thinking*r>f exhibiting, or who have
fine products or stock, make up their
minds right now to exhibit, write for
a premium list and then make their
entries at once. Join the procession
that is making this State one of the
best in the country.
Quiet Lynching in Greenwood
County. Had Attempted As?
sault in Laurens County.
Special to Thc State.
Greenwood, Sept. 24.-James Cal?
vert Stuart, a negro about 22 years
old, was lynched by Lacrens county
citizens shortly after midnight last
night after being brought just across
the river into Greenwood county.
The crime for which Stuart was
lynched was the usual one, in attempt?
ing a criminal assault upon the 14
ye?r-old daughter of^Mr. Doc Hughes,
a well known white farmer who lives
in the "Fork" between Saluda and
Reedy rivers.
g The first news of the lynching was
brought here this morning by a gen?
tleman who was making the trip from
Greenville to Greenwood by private
conveyance through the country. He
reported that just after crossing
Smith's bridge over Saluda river he
came upon the dead body of a negro
lying on the side of the road. The
negro's hands were tied behind his
back and he was lying with bis face
upturned and with his kuees bent un?
der him,, a position indicating to the
gentleman that he bad been shot while
in a kneeling posture. When the body
was examined at the coroner's inquest
it was found that only one bullet
wound had been inflicted upon the ne?
gro. This was a pistol ball which en?
tered the body under the left arm.
. The body was turned over to the
negro's father.
From reliable reports it appears that
the dead negro James Stuart, had
been living with Mr. Hughes about
two years, his release from the Lau?
rens county chaingaug having been
secured by Mr. Hughes; the negro
had ever since been making his home
on his place.
.friday afternoon, the negro, in
company with another negro, was
picking cotton near the house, Mr.
Hughes left home to go to the ginnery
of Mr. Kobeit Anderson, not very far
away. While Le was away Mrs.
Hughes a^so left home to visit a sick
neighbor. This left their two daugh?
ters alone. They, too, were picking
cotton very close to the house. The
negro who attempted the assault knew
that they were alone and going up to
the yard he entered the cotton house
and there secreted himself. When
the younger girl entered the house to
empty lier sack of cotton the brute
grabbed her and threw her down.
She struggled up and he again threw
her down.
While struggling the girl had
screamed at the top of her voice and
this brought her sister to the rescue.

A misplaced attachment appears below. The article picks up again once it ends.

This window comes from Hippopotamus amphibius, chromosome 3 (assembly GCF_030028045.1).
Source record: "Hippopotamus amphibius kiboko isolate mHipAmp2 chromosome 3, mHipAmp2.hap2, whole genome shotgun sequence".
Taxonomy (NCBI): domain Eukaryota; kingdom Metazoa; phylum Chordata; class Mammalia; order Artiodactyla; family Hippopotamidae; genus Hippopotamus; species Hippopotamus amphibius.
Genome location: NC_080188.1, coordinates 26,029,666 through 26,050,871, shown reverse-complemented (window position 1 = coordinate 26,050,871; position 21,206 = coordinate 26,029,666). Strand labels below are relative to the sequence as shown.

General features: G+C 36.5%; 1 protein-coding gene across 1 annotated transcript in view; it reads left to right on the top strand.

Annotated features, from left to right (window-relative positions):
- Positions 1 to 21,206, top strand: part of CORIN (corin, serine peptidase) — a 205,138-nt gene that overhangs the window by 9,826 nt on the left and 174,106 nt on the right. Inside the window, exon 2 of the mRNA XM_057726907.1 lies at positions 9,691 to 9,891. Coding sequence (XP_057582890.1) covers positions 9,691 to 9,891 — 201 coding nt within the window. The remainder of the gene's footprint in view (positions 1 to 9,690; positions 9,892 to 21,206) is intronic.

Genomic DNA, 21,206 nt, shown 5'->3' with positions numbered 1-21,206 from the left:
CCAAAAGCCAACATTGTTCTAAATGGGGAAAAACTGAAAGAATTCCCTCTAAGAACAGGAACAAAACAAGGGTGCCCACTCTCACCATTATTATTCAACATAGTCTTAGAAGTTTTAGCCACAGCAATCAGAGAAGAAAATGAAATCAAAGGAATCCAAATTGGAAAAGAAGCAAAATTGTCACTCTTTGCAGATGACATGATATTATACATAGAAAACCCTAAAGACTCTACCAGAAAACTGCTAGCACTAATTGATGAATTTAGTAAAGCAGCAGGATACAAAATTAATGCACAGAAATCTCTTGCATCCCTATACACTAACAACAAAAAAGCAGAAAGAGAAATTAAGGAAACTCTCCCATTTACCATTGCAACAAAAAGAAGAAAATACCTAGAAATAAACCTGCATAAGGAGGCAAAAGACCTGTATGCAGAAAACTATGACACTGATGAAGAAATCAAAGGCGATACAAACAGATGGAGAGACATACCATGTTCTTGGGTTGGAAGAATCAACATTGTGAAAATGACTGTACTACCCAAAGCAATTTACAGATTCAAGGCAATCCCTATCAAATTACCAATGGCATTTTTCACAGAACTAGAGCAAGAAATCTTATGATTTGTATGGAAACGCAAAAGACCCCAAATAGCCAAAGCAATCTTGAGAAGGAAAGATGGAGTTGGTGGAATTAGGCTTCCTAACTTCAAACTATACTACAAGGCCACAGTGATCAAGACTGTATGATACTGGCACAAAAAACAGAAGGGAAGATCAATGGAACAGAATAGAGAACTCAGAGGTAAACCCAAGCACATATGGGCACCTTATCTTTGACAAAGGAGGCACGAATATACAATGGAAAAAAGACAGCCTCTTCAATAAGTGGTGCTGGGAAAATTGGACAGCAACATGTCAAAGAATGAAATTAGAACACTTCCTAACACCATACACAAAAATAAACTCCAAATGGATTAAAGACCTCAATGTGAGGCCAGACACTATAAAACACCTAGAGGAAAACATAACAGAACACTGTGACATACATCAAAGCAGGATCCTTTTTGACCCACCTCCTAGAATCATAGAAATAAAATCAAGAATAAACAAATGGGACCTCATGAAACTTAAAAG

Her appearance made the negro
desist and he left the younger giri
alone without accomplishing his pur?
pose. He left the house going towards
the field where he was at work.
Before going he told both girls if they
told what he had done he would kill
them. As soon as their parents arriv?
ed the girls told the story. Two young
kinsmen who were there went to the
field where the negro was at work.
He was picking cotton right along as
i/nothing had been done and his sus?
picions were allayed by the indiffer?
ent manner of the two young men.
They did not appear with guns, as
they knew that lie would run. They
rode on the wagon of cotton with him
until the wagon came into the yard
and as the negro jumped out on the
ground he was grabbed. He admitted
his guilt and said he did not know
why he did it. ile said he knew the
penalty was death.
It was reported hera today that
there were about 50 men cf the com?
munity present and some were for
carrying him to Laurens to be put in
jail but a majority were for lynching
him. This was decided on after mid?
night and he was carried fo Smith's
bridge .over the Saluda river and after
going about a mile into Greenwood
couuty the fatal shot was fired.
Greenwood's coroner went up after
being notified and held the inquest, as
the body ivas on Greenwood county
The sheriff of Laurens county was
there. He had been notified that a
lynching was imminent and had come
as soon as possible, he said. Finding
that the negro had been carried just
across the river, he thought he would
cross over and see him.
Augusta, Ga., Sept. 26. -On ac?
count of the scarcity ol" hands and to j
get cotton on the market early a num- ?
ber of large planters in this section are j
mak'ng arrangements to run day and
night forces in the fields. They will
start tonight picking staple by moon?
light. Pickers are exceedingly scarce
and to work only in day time keepstbe
staple in the field too long. I
Nev; York, Sept. '20.-Janies Saw?
yer, Alias Janies Brown was held with?
out bail this morning by Magistrate
Mayor to await extradition papers
from South (Jardina. It is charged
that he attempted to set fire to an eil
mill valued at S200,CC0 at Florence, S.
C. turee weeks ago. lie denies that
he is wanted.
Letter to the Cresswell Co.
S mn t er. S. c.
D^ar Sirs: Yen sell a goed many!
things by tho gallon. Heiner a decent j
man, you give foll measure.
Yon know v* hut wo. mean : you Know
that short weight and short measure i
ore common among-well, we hope ;
there AT"H no short measures and ;
weights in your town.
There aie, though Ribbons and ;
tices and trimmings. >oId by the \
"dozen," measure nine or ten yards.
There is no complaint, because "they j
all do it. " You have the sann- plague j
in your goods nearly everything,
cannea or bottled, cheats in the ijuan '
tiry. Alni j.-t nobody "ives full weight !
in a factory package !
We ore one of the almost nobodies. I
We sell paint, bj the gallon, to paint
your louse: and our gallon li just the
same size as yours that you measure !
vinegar with-231 cubic inches
Good paint too-'Devoe lead-and-i
zinc-takes tower gallons than mixed I
paint and wears twice as long rs lead- j
and o l.
You own a house. That's why we !
are writing to you.
Yours truly